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Six migrant children remain in care of MercyFirst in Syosset

The agency had cared for 9 youngsters separated from their parents under the Trump administration's policy on illegal immigration but 3 reunited with their families in July.

The last migrant children separated from their parents

The last migrant children separated from their parents at the U.S.-Mexico border have left MercyFirst in Syosset. Photo Credit: Howard Schnapp

Six migrant children on Long Island remain apart from their parents, a week after a court-ordered deadline for them and hundreds of others nationwide to be reunited with their families after being forcibly separated at the U.S.-Mexico border.

The children are under the care of MercyFirst, a Catholic foster care agency in Syosset where they have stayed for weeks, said Gerard McCaffery, the agency’s CEO and president.

The Trump administration said it has reunited about 1,800 of 3,000 children separated at the border since May under its “zero tolerance” policy on illegal immigration.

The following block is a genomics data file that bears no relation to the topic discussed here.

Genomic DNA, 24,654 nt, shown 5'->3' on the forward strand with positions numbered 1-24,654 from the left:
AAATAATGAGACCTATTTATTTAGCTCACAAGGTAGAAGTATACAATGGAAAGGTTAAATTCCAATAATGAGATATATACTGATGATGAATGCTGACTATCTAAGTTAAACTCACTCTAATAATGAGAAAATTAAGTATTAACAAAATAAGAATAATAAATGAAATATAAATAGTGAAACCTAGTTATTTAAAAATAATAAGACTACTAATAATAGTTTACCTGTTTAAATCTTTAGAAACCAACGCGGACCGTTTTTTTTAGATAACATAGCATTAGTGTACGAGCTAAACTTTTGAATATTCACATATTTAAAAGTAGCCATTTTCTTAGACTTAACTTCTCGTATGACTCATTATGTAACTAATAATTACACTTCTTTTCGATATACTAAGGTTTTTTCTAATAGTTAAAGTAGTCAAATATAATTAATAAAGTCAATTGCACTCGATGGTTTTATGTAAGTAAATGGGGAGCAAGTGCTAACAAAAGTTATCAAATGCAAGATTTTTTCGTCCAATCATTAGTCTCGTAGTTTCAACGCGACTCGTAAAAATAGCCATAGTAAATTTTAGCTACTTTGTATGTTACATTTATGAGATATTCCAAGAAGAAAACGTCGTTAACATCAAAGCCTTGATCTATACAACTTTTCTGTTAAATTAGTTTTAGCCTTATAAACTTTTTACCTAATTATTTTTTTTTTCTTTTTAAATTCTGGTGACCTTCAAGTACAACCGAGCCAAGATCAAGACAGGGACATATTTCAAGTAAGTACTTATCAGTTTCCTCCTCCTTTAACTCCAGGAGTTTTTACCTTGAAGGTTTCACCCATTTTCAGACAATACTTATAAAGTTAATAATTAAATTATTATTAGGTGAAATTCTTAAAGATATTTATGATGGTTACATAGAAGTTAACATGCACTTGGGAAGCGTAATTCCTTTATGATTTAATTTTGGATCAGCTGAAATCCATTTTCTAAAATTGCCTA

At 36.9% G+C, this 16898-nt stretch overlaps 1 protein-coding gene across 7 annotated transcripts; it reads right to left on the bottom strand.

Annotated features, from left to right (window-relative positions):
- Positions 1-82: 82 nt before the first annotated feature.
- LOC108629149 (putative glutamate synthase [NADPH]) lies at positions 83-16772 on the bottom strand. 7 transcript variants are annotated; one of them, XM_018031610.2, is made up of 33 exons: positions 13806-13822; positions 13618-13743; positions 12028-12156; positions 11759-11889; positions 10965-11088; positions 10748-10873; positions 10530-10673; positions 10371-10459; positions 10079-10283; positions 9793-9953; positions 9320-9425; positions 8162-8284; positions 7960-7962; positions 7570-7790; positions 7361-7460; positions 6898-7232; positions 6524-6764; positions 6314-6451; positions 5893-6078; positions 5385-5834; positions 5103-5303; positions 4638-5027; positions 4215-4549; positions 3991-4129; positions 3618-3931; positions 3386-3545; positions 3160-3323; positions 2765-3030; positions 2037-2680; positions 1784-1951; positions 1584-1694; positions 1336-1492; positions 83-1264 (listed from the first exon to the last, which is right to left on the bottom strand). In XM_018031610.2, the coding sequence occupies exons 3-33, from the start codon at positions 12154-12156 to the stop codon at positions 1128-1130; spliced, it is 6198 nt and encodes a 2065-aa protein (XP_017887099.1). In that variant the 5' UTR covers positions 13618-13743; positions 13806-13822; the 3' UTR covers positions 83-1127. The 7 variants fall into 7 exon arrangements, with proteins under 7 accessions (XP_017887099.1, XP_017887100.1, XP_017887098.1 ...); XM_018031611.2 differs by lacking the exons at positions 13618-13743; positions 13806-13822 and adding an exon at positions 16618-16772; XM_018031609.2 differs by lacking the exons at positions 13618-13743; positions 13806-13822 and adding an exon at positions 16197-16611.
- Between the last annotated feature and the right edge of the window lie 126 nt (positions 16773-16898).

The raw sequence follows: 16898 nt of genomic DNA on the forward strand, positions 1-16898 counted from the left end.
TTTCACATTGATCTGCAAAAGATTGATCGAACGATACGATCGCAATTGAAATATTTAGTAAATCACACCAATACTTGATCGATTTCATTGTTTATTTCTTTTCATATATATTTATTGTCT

Some of the children remain separated because their parents have been deported or deemed ineligible to receive them for various reasons, the Justice Department said.

MercyFirst has recently had nine of the children under its care, though three were reunited with their parents in late July, including a 7-year-old boy from Brazil who was reunited with his father in detention.

The nine children are from Guatemala, Honduras, El Salvador, Nicaragua and Brazil. Two are 14 and the others are 5, 6, 7, 9, 11 and 17.

McCaffery said he could not provide details on the status of the remaining six because of federal privacy laws.

“We are still waiting for clarification from the federal government as to the next steps,” he said.

Migrant children generally face three options, McCaffery said. Some will reunite with a parent in detention wherever the parent is held. Others will be deported to rejoin their parents in their home countries. Still others have opted to live with relatives already in the United States and pursue political asylum.

In all cases, the children’s parents made the decision, McCaffery said.

In general, the younger children are opting to be reunited with a parent, while older children are going to live with a relative in the United States, he said.

The ACLU sued the federal government in March to stop family separations. In June, U.S. District Court Judge Dana Sabraw in San Diego ordered children 5 to 17 to be reunited with their families by July 26. Close to 50 of the approximately 100 children under 5 were reunited by July 10.

Trump ended family separations in late June after widespread criticism.

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